archive for May, 2005

Flickr Pro

I just bought myself a Pro Flick account. I can now upload a lot more pictures without having to resize them. I’ll also be able to store as many pictures as I want. Enjoy.

Ground School: Week 14

It’s kind of late for me to make a good report of this class session. I know we watched the first half of the video from last week that we must have missed somehow. Then we went out to look at a plane and do a pre-flight inspection. Using a checklist will be important until I’ve done it several times.

When we got back to class, we talked about planning a trip from Santa Monica down to San Diego. I thought we were going to do it as a group in class (as did most of the class), but I guess we were supposed to do it ahead of time. Luckily a few people did, so we went over their plans. Before the next class, we need to plan the rest of the trip: San Diego to Palm Springs to Big Bear and back to Santa Monica. I’ve started, but I still have a long ways to go.

Tomorrow I’m going flying with Gino of the Air Spacers to check out the plane and see what I think. It should be fun, if it’s not too cloudy to fly.

Letter to Netflix

I’ve been very happy with Netflix in the past, but I’m willing to take my business elsewhere if they get stupid. Here’s what I told them:

I saw an ad for Wal-Mart on Netflix recently. Who’s your customer? Me, or Wal-Mart? Who are you trying to please? You can’t have it both ways.

I understand that you’re partnered with Wal-Mart. Fine, but don’t insult your existing customers by running ads for Wal-Mart. Help your customers. Why not offer us a chance to buy movies we like through Netflix by using Wal-Mart as a supplier instead?

Link Roundup: May 21, 2005

I’m going to break with my preferred format of writing full comments on these links so that I can get them posted sooner rather than later.

Space Shuttle’s Replacement
This looks like a great way to spur innovation and scientific development.

Paul Graham: Hiring is Obsolete
I think Paul is underestimating the full cost of getting a startup off the ground (especially the lawyer’s fees), but in general he’s right. Startups and the market are better at developing new products than big companies.

Memory Pill
Drugs like this could change society in huge ways, and this is just the start

Fuel Cell Runs on Blood
This is going to make medical implants far more viable.

Bayosphere Launches
Grass-roots journalism gets a little closer.

Robot Child-Herders
Children growing up with robots will see the world differently than we do.

New Game Consoles Need Good Games
I was interviewed for this article and actually got quoted. I’m always amused at how journalists select the quotes to make whatever point they’re trying to make. At least I understood that going into the interview. I should really post some speculation on the new consoles, but I don’t know enough about them yet.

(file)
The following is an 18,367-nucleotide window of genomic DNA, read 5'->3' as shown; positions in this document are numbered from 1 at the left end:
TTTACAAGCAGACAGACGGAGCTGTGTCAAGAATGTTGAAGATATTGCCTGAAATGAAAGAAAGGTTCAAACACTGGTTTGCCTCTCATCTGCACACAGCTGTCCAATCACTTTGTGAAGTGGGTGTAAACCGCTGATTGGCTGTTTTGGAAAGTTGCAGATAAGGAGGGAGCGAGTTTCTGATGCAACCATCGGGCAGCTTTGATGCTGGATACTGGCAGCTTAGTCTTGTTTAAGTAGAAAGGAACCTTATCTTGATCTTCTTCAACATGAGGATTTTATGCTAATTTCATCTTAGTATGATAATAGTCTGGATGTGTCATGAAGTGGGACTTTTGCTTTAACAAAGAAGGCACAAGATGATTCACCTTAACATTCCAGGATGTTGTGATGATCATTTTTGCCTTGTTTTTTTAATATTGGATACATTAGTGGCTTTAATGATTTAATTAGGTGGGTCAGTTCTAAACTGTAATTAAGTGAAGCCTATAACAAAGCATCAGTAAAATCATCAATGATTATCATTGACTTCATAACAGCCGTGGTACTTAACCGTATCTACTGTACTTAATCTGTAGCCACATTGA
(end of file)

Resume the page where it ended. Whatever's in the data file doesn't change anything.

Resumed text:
Yahoo Music
Is subscription really the model of the future? I’m not so sure.

Ground School: Week 13

This week’s class primarily focused on aviation physiology and decision making. The book talked about blind spots in our eyes, hypoxia, and a bunch of other cool things.

The video covered decision making that pilots must be able to cope with. Like: what do you do if you encountered a head wind and don’t have enough fuel to make it to the airport that you were going to? It’s probably a good idea to try to land at a different airport, but which one? Most importantly, you need to be aware of yourself and your abilities, the surroundings, your plane, and the situation. You can’t make good decisions without the proper information. Planning also plays a huge role in ensuring that you don’t get overloaded with work mid-flight.

We’re just about done with class. Just two more meetings, and it’ll be over. We’re going to spend the time planning a flight from Santa Monica to San Diego to Palms Springs to Big Bear and back to Santa Monica.

Now Playing: Guild Wars

Last weekend I picked up a copy of Guild Wars, and I’ve put several hours into it since then. GW is a Role Playing Game (RPG) like Dungeons and Dragons, but on the computer. The character creation process is very quick and easy. To get started, you really only need to pick a profession (Warrior, Ranger, Monk, etc…), pick a look, and name your character. After playing for a while you can choose a second profession, and customize your character by learning skills, and buying armor and weapons.

Guild Wars is similar to a MMORPG (Massively Multi-player Online RPG), but really isn’t. MMORPGs have a persistent world that continues evolving and changing even when you’re not playing. You’ll typically run into other players in the same world that you’re in. Typically there is as subscription fee of $10-15 per month. Guild Wars on the other hand provides a slightly different multi-player experience. When you’re in a common area like a city, you will be able to see other players that are in that city. This is cool because it means there’s almost always someone there to ask for help or team up with. Once you step out of the common area though, you’re playing in your own copy of the world called an instance. You can team up with your friends or strangers and play is a group instance. I think they’ve struck a great balance between features and price.

The scenery itself is quite stunning. Check out a few screen shots to see for yourself. The only complaint I have about the graphics is that they didn’t create more looks for the characters themselves. It’s a little strange to see a bunch of copies of yourself running around. The sound and music does a good job of setting the mood, but staying in the background. I haven’t explored the whole map, but it seems to be a respectable size. I don’t think it’s as big as Morrowind, but it’s probably big enough.

From what I’ve read, it sounds like the creators of Guild Wars will be publishing expansion packs to give you more missions to do, and more space to explore. I haven’t really tried the Player vs. Player game mode. Some people say it’s the best part of GW, but PvP doesn’t hold much attraction for me.